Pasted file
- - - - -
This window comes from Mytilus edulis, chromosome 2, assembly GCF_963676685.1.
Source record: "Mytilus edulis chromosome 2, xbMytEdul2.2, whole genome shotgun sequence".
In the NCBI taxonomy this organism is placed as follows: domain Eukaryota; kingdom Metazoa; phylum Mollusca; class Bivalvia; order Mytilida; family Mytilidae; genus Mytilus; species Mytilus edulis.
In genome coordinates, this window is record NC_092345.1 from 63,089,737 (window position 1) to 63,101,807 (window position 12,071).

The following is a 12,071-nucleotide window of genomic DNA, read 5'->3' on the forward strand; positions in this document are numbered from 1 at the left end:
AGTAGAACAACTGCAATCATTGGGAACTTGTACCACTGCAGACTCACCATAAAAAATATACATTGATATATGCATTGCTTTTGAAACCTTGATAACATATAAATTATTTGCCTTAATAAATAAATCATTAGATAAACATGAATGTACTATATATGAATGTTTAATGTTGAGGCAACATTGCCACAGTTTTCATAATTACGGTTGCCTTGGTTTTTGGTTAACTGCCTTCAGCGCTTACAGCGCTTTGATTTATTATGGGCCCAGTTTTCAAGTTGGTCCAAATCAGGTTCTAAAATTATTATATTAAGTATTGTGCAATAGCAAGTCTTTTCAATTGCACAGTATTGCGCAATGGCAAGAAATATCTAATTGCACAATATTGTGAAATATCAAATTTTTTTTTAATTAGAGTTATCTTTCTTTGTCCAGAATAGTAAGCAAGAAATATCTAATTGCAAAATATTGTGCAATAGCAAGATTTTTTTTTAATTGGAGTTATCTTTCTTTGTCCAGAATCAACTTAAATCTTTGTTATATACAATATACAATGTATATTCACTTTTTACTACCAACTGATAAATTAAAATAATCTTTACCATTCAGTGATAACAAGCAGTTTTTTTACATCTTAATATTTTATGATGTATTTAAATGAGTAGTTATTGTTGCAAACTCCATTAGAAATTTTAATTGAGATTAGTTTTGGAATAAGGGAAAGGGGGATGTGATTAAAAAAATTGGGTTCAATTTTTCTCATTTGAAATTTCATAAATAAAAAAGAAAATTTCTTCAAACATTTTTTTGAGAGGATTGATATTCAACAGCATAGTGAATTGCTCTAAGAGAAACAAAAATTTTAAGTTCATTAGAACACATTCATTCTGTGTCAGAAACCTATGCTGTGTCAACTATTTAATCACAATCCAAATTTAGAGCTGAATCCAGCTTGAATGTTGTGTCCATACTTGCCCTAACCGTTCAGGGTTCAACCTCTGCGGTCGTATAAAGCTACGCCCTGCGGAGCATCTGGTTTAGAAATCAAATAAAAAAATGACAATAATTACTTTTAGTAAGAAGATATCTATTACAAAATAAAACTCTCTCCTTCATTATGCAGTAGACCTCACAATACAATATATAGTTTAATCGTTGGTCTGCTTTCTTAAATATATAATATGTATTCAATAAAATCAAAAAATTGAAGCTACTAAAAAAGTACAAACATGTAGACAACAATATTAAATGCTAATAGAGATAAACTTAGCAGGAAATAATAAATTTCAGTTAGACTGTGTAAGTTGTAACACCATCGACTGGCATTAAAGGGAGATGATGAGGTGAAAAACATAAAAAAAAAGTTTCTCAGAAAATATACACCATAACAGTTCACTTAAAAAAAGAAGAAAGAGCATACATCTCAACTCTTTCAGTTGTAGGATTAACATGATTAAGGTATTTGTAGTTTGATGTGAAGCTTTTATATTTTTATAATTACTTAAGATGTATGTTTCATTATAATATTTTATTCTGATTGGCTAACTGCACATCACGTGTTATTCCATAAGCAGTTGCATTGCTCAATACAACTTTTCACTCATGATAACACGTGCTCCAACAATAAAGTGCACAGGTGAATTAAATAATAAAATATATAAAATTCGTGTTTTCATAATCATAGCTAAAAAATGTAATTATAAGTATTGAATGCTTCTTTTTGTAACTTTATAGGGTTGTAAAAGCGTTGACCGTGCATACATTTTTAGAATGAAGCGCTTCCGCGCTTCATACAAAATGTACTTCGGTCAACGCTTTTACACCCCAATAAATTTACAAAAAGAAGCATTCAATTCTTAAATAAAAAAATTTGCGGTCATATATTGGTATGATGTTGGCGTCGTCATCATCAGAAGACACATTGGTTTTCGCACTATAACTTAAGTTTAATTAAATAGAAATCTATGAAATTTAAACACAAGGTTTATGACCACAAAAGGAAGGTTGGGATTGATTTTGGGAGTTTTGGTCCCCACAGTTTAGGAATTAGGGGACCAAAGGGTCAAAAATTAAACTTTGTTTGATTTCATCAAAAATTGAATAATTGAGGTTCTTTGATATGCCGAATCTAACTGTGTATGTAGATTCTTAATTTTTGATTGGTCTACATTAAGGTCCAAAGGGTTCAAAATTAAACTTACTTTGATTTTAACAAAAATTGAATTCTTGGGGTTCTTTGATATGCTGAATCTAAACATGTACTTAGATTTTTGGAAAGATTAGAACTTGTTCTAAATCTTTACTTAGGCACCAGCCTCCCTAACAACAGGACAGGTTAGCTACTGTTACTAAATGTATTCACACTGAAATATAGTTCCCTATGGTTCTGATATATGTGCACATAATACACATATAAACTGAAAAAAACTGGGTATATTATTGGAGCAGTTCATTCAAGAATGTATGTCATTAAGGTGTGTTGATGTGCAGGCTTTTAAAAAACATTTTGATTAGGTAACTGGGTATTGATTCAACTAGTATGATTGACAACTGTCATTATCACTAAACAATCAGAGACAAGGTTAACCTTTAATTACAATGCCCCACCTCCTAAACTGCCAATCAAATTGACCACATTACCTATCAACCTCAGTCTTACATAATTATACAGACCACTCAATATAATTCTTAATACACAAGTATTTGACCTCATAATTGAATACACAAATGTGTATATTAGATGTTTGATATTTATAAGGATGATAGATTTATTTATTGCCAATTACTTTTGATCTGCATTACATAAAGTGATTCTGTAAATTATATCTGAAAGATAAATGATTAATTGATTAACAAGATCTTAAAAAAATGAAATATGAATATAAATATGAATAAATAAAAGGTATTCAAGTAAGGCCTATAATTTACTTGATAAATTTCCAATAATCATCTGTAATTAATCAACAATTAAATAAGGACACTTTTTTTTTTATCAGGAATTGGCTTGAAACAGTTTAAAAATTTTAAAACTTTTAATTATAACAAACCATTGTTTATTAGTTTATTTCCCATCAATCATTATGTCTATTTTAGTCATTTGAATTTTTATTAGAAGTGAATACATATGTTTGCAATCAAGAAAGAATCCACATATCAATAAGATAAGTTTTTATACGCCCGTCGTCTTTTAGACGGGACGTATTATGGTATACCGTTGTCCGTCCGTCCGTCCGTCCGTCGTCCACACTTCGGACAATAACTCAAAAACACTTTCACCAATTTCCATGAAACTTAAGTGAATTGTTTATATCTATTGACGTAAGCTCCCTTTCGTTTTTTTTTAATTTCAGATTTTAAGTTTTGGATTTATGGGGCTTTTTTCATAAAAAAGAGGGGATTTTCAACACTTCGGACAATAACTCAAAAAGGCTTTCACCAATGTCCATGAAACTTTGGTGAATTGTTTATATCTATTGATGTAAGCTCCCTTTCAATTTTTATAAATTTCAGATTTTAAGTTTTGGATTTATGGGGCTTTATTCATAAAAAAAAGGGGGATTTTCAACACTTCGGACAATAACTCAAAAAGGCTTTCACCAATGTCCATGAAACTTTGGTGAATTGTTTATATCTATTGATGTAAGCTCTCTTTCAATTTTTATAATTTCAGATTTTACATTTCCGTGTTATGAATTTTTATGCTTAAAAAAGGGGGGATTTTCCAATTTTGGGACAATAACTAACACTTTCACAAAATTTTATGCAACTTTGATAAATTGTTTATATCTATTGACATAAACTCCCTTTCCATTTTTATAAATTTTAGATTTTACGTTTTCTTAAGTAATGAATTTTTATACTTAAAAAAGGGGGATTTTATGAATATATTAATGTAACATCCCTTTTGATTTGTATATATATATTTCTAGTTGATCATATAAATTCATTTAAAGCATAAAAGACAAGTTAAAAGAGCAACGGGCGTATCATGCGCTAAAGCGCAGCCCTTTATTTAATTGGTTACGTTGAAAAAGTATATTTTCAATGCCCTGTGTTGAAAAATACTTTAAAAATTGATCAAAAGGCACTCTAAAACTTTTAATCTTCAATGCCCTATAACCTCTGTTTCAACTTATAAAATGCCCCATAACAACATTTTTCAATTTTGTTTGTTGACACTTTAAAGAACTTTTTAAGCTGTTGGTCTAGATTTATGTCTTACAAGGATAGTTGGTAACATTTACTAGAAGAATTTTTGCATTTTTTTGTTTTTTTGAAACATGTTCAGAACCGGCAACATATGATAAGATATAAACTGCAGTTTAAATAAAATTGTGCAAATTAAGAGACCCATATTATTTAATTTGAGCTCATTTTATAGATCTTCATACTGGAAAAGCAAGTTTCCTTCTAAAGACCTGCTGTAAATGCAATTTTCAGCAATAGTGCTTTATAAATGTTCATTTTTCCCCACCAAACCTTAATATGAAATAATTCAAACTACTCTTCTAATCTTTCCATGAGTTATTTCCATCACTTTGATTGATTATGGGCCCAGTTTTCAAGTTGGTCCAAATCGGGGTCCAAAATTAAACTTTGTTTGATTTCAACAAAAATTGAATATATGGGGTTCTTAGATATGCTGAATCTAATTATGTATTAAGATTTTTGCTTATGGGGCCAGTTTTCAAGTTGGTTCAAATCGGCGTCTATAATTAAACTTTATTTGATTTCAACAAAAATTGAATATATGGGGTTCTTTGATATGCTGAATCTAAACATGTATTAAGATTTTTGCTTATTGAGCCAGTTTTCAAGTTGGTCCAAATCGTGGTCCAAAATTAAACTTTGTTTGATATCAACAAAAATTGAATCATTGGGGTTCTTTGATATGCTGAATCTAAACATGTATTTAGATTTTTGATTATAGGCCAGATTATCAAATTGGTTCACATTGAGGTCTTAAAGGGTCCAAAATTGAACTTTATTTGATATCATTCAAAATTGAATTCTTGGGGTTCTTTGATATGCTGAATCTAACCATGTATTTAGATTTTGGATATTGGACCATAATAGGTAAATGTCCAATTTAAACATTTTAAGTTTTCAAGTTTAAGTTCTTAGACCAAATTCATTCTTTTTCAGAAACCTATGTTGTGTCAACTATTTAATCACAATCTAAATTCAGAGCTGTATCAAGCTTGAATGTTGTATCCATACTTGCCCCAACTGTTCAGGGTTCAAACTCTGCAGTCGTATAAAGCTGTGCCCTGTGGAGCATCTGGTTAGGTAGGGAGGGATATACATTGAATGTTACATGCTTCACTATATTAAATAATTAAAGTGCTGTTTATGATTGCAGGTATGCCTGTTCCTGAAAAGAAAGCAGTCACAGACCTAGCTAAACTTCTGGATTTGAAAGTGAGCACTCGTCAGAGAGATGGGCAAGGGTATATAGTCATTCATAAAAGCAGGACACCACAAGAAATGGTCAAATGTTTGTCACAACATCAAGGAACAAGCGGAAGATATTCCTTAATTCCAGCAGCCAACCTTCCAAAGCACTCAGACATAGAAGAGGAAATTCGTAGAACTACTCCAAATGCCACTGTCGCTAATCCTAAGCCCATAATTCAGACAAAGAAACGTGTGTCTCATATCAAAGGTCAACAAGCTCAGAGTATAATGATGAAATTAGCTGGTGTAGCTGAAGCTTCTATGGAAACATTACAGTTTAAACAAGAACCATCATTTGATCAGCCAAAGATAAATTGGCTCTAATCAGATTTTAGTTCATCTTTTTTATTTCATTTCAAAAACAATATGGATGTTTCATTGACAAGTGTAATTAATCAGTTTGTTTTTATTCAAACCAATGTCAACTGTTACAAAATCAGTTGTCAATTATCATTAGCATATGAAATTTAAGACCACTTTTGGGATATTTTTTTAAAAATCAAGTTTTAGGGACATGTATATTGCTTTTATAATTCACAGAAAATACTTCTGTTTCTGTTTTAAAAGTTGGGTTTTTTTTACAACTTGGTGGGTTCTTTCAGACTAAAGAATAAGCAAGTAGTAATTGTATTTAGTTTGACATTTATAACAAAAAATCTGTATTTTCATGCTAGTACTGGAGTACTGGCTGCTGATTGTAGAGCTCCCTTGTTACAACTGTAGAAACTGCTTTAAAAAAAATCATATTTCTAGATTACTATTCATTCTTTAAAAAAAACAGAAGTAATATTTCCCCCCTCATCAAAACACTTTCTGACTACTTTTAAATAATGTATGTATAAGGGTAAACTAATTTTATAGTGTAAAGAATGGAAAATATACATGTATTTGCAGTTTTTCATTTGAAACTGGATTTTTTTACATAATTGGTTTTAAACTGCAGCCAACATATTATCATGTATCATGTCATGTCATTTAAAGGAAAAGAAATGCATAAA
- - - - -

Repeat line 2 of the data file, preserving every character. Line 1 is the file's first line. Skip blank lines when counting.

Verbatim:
Source record: "Mytilus edulis chromosome 2, xbMytEdul2.2, whole genome shotgun sequence".